How to Talk About Diversity

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How to Talk About Diversity

When it comes to diversity, do we have the tools necessary for a productive, inclusive conversation? Follow these tips to strengthen the conversation!

Leah & Jackie 1-19-15 © Julienne Schaer
Bespoken co-founder Leah Bonvissuto

Diversity is a growing buzzword in every aspect of our lives, and rightfully so—women directed only 4 percent of the top movies over the past 13 years, the Republican frontrunner is stoking racial divides amidst the growing Black Lives Matter movement, and for the second year in a row, the Academy failed to nominate a single actor of color. Yet when we try to talk about it, we fail (did you see the Oscars this year?).

We know that women coders do better than men when you take gender bias out of the equation. We know that diversity unlocks and drives innovation. And we know that female leadership leads to more productive and creative output. In every determinable way, diversity is only a positive (and, hey, radical inclusion is also the right thing to do). Yet, according to Scientific American, “In the U.S., where the dialogue of inclusion is relatively advanced, even the mention of the word ‘diversity’ can lead to anxiety and conflict.”  So, how can we deepen and strengthen the conversation to move the needle forward and ensure that all voices are heard?

Cyrus Innovation is tackling the issue head-on. According to Cyrus CEO Tami Reiss, their Diversity Apprenticeship Program is “an option for recent bootcamp grads to get contract to hire positions with Cyrus clients.” (Earlier this year, the Cyrus team also launched Just Not Sorry, a plugin that alerts you when you are using words that undermine your message—a useful tool to empower all of us and level the playing field).

At Bespoken, we specialize in helping people communicate with clarity, control and conviction but the diversity conversation is often so dreaded that people avoid it all together. We’ve seen enough blunders to put us on edge. We worry we’ll say the wrong thing. We fear that if we acknowledge our differences, we won’t be able to see anything but our differences.

In order to deepen the conversation, we have to identify and acknowledge why effective communication when it comes to the topic of diversity is difficult in the first place.  We then need to practice and ingrain tools to make sure these conversations are handled with compassion, empathy and inclusion. Here are some techniques to implement the next time you approach this conversation. 

Communication skills to deepen the diversity conversation

Acknowledge the effort

Recognizing that this is not an easy conversation to have can help deflate it and start everyone off on the same page and on the right foot.

Clarify your intention

Understand why the conversation is important to you on a deeply personal level. Moving it from the abstract to the personal will help keep the conversation focused, present and specific. Reframing the conversation will empower everyone in the room and help them understand their unique perspective and contribution, and how to communicate it.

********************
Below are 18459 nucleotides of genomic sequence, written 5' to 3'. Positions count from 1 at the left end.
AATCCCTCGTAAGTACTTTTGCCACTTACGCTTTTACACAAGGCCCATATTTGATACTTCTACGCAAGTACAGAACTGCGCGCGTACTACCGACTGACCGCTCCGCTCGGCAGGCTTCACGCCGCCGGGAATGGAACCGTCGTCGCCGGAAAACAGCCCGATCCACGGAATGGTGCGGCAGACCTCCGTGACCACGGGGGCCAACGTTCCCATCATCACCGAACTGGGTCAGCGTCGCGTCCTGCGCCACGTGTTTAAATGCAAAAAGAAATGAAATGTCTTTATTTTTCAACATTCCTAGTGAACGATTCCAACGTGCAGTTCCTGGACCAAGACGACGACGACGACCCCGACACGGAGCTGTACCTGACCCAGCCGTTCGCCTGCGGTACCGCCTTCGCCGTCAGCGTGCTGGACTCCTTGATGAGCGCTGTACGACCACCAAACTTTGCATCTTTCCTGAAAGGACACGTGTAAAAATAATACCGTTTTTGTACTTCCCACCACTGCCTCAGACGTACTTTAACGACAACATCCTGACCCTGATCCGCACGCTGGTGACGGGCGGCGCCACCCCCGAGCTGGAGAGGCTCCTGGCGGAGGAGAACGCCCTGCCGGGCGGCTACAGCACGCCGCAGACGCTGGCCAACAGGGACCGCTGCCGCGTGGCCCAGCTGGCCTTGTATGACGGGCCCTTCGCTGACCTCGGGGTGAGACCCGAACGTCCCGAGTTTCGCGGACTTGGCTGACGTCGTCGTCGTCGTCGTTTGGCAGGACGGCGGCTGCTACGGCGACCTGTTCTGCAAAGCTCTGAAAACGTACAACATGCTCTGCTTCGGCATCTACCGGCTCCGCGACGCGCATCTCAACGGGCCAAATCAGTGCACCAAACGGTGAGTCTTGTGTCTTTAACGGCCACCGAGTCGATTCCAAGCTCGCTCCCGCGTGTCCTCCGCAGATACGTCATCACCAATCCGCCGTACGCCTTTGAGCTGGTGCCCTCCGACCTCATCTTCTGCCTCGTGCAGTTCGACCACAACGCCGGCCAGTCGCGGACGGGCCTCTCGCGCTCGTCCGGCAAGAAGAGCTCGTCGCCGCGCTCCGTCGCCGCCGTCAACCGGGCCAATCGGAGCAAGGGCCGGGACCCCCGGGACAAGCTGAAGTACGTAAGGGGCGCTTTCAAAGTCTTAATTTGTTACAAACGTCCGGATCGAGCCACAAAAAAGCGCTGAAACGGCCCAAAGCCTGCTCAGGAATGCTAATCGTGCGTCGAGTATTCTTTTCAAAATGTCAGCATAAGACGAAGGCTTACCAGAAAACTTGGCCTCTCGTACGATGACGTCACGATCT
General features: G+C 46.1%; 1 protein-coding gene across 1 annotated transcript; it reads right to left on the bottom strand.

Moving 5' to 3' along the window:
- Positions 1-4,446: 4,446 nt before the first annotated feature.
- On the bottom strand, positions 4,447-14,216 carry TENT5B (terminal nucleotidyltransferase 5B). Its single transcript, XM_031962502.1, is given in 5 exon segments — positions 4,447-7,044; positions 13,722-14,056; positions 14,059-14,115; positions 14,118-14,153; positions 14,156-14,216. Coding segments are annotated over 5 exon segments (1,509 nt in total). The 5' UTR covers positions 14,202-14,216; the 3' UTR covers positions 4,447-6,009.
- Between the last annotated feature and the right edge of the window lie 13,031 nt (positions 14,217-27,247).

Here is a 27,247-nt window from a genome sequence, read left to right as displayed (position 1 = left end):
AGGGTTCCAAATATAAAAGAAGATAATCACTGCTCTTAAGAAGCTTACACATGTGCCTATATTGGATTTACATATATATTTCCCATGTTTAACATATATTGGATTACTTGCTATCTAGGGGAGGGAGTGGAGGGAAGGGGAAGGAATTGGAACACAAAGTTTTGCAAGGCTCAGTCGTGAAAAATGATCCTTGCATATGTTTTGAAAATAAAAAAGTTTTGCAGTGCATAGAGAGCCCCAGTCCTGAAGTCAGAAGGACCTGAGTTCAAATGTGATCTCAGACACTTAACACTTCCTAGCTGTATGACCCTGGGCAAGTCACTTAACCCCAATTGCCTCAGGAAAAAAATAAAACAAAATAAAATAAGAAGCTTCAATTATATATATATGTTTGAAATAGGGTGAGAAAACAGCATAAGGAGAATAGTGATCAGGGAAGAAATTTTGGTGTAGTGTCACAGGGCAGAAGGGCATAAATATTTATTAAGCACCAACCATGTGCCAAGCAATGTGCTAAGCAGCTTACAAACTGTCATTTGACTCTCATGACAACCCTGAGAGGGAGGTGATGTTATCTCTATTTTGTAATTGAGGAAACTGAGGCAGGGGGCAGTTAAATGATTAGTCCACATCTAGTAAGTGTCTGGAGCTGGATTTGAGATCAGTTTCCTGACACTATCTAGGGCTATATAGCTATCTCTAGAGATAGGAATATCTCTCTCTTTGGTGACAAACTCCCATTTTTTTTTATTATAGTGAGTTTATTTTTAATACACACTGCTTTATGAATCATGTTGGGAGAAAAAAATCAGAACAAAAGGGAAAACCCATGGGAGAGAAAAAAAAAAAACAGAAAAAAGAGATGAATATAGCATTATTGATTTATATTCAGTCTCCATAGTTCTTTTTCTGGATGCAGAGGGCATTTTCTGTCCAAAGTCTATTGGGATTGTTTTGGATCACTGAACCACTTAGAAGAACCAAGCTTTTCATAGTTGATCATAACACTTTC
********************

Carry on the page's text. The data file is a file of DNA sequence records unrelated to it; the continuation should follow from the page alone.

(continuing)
Be present

Identify unconscious bias and implicit associations—we all have them. Acknowledging what you’re walking into the room with can free you up to have a more grounded and authentic conversation.

Speak in perspective statements

Empathy is powerful stuff—and it’s important to put yourself in another’s shoes—but when it comes to diversity it is essential to speak for yourself and not for a larger group. Start thoughts with “I feel…” to ensure you are not accusatory and to optimize your ability to connect.

Keep the conversation grounded

Heated conversation can go off-the-rails fast. Preempt this by building in checkpoints—every 20 minutes would not be overkill—to assess the effectiveness of the conversation thus far and to remind everyone in the room of the intention originally put forth at the beginning of the session.

Follow through

If you think you’ve said something offensive, acknowledge it, dissect it and move on. It may be uncomfortable at first but it’s the best way to get to the root of the problem and move forward with clarity and compassion.

Let us know how these techniques work for you and check back for future installments in our series on diversity!  


BespokenFOX_0187 is a coaching firm based in New York City that is dedicated to helping people speak with conviction and communicate with confidence. We believe everyone has an innate ability to communicate powerfully and purposefully. The story of Bespoken began when two friends, Leah Bonvissuto and Jackie Miller, decided to channel years of professional theater experience into helping people be better, bolder communicators. Offering 1×1 coaching and small group masterclasses, Bespoken training is customized, on-your-feet and interactive. Rooted in powerful yet practical theater techniques, our work is designed to help you harness your innate ability to communicate effectively in any situation.

This post was written by Leah Bonvissuto

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